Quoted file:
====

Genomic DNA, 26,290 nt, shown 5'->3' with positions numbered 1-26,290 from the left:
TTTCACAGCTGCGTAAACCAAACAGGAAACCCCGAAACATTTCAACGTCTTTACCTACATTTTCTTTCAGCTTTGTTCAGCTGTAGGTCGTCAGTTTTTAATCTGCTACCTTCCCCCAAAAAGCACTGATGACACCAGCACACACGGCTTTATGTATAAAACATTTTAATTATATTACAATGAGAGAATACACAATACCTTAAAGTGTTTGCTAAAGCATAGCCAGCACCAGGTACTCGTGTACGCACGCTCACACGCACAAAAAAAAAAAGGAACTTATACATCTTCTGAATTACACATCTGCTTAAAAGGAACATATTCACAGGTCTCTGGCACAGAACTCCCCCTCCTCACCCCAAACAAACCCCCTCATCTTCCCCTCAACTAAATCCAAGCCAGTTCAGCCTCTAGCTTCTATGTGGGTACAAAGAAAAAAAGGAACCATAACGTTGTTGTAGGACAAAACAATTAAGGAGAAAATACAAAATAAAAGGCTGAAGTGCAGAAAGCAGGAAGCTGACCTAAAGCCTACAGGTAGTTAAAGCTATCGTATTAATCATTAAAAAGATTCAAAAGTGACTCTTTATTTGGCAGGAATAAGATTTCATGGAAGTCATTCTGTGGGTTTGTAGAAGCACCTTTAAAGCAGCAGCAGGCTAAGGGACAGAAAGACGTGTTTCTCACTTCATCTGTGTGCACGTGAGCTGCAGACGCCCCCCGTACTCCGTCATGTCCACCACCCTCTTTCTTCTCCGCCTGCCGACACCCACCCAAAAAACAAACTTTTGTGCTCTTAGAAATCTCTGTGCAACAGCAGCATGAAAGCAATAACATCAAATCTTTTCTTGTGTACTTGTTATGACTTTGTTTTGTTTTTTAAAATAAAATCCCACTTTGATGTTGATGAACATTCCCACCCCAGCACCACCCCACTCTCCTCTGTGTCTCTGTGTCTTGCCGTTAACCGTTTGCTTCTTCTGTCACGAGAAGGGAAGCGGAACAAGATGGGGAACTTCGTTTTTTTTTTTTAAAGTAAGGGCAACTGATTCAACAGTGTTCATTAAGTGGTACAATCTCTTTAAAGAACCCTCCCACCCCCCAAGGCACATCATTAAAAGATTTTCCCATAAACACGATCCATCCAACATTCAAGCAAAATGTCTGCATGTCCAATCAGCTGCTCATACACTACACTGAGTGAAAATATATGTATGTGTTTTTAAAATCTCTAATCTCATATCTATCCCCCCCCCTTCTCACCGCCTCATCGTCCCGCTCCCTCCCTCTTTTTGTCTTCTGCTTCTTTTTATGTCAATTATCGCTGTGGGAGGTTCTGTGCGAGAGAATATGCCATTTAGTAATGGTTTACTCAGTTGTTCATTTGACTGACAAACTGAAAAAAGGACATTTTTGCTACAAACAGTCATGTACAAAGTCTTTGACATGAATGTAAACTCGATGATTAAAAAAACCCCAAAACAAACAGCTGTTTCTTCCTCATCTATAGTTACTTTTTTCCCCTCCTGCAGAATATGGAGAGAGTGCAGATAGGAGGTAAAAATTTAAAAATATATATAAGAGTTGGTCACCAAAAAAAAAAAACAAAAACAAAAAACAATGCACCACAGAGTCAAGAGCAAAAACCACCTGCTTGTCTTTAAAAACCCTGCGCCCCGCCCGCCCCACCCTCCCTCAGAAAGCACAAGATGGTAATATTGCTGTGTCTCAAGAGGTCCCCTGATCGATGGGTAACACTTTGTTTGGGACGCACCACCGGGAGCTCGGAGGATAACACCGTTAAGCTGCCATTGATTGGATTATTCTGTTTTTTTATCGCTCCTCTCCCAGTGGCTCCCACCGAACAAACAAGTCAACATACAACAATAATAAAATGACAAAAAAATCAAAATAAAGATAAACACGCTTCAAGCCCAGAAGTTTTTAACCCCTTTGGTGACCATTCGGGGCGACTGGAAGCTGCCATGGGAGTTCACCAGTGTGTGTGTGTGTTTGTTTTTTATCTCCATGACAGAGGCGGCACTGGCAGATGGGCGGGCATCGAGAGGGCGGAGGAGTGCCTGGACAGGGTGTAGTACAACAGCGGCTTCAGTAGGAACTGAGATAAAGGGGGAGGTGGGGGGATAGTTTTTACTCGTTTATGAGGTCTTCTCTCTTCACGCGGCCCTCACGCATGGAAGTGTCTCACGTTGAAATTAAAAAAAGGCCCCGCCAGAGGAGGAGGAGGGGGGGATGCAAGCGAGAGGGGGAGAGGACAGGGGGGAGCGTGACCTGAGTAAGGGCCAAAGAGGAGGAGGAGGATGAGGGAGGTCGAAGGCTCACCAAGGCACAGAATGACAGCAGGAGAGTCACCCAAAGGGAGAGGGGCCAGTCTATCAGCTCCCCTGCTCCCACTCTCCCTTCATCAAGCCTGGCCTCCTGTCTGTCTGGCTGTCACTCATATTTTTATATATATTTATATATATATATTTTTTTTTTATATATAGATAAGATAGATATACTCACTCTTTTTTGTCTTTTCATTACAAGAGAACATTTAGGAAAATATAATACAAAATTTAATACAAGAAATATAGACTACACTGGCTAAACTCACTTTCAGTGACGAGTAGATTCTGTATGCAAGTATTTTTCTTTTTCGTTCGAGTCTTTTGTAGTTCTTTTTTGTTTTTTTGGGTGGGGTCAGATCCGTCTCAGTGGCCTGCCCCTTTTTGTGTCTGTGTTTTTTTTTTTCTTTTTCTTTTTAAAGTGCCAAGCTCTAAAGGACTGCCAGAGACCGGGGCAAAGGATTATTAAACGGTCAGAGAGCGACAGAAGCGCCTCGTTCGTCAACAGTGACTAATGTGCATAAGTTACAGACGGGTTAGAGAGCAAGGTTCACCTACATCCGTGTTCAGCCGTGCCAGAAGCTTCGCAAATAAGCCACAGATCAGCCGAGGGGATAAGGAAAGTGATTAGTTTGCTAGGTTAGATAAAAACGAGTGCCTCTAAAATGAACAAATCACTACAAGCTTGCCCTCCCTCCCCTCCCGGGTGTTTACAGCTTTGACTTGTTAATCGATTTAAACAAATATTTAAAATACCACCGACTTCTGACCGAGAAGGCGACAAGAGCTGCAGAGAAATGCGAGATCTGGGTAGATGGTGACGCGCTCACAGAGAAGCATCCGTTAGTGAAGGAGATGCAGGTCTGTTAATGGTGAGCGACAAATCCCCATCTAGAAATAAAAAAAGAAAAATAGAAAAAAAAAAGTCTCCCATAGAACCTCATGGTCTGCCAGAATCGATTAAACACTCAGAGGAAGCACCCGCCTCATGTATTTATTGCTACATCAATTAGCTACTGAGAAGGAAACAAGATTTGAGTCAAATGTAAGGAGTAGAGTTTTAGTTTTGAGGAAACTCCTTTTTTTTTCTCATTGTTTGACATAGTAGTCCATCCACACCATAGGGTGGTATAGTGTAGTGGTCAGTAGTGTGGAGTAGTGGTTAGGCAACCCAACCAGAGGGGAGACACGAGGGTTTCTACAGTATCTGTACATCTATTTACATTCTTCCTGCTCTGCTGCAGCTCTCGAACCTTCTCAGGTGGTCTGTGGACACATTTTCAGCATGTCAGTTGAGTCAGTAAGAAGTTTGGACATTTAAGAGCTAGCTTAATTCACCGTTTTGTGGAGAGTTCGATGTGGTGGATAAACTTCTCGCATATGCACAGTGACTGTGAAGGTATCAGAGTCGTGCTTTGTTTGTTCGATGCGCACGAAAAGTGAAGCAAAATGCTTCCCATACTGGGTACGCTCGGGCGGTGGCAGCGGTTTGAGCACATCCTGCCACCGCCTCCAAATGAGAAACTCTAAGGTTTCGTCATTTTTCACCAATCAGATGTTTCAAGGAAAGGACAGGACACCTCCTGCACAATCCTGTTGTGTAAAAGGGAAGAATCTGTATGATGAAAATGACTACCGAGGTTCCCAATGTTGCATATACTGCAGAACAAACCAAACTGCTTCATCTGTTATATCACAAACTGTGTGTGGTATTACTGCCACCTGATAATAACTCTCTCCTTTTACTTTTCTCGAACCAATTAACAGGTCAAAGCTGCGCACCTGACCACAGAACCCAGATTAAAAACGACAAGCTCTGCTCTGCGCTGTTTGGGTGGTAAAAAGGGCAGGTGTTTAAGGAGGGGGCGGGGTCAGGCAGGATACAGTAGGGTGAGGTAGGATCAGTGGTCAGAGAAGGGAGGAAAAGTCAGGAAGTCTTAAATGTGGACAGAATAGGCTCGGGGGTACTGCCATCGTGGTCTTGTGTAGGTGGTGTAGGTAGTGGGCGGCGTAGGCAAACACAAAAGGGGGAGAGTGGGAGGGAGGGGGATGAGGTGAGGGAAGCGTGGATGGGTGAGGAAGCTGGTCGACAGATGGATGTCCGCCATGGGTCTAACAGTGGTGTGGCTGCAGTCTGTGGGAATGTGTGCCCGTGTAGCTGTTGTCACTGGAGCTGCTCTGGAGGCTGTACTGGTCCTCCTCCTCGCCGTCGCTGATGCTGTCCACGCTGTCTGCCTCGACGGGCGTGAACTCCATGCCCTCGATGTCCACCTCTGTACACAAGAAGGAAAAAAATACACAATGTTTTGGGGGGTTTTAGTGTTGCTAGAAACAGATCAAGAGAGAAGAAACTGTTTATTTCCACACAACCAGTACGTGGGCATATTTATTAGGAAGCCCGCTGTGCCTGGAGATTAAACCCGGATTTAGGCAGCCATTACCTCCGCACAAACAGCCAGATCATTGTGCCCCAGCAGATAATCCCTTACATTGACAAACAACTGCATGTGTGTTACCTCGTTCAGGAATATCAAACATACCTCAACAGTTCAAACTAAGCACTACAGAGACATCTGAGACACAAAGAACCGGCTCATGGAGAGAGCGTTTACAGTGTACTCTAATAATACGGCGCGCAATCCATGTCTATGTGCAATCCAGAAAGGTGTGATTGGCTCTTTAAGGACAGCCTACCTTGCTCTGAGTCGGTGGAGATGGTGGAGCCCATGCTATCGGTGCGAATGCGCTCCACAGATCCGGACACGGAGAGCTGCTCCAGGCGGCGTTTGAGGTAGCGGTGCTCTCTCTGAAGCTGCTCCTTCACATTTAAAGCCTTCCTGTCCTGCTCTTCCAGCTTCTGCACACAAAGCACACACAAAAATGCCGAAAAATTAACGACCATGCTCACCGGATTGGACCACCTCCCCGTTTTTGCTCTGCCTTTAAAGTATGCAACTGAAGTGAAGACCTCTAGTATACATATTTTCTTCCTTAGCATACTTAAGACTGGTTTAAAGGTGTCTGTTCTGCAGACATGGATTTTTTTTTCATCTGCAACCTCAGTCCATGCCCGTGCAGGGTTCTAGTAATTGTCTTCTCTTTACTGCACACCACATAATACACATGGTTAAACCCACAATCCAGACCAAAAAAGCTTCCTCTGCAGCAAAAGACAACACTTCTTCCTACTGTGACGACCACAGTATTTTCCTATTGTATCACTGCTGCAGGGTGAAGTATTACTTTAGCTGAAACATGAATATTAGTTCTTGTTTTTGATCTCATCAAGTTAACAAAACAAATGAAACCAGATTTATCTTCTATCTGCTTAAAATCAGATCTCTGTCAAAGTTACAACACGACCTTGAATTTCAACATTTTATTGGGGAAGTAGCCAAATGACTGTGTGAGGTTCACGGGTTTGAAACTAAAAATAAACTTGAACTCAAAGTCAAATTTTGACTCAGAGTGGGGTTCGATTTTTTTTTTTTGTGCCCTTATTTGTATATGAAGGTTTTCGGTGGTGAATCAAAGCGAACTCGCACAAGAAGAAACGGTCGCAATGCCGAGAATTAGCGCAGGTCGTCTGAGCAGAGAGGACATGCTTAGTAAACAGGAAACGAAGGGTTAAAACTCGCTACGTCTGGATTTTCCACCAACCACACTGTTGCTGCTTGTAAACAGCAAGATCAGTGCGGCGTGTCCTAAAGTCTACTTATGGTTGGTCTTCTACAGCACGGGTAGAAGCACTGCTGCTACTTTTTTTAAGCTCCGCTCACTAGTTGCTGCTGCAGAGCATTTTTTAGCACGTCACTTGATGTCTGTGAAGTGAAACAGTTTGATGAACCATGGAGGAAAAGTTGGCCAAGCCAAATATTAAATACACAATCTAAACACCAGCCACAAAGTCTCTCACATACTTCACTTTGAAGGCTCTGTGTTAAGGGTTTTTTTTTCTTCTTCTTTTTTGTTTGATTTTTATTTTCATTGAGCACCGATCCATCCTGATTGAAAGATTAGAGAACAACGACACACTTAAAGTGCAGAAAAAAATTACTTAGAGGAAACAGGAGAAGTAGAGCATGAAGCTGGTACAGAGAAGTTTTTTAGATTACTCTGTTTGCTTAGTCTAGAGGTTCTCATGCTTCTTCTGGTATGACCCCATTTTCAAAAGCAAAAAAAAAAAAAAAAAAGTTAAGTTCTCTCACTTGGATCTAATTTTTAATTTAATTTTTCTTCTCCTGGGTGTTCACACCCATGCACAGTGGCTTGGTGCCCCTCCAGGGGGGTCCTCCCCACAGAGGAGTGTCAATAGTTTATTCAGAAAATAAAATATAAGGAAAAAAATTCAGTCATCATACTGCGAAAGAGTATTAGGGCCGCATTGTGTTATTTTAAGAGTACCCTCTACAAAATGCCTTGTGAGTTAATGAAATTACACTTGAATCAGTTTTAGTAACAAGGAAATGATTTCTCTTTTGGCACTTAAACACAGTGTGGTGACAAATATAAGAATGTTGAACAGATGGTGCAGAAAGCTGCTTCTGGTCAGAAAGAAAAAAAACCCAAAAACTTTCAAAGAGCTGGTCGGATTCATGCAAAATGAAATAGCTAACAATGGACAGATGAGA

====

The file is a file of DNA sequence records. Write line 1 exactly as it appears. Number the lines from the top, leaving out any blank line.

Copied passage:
Genomic DNA, 26,290 nt, shown 5'->3' with positions numbered 1-26,290 from the left: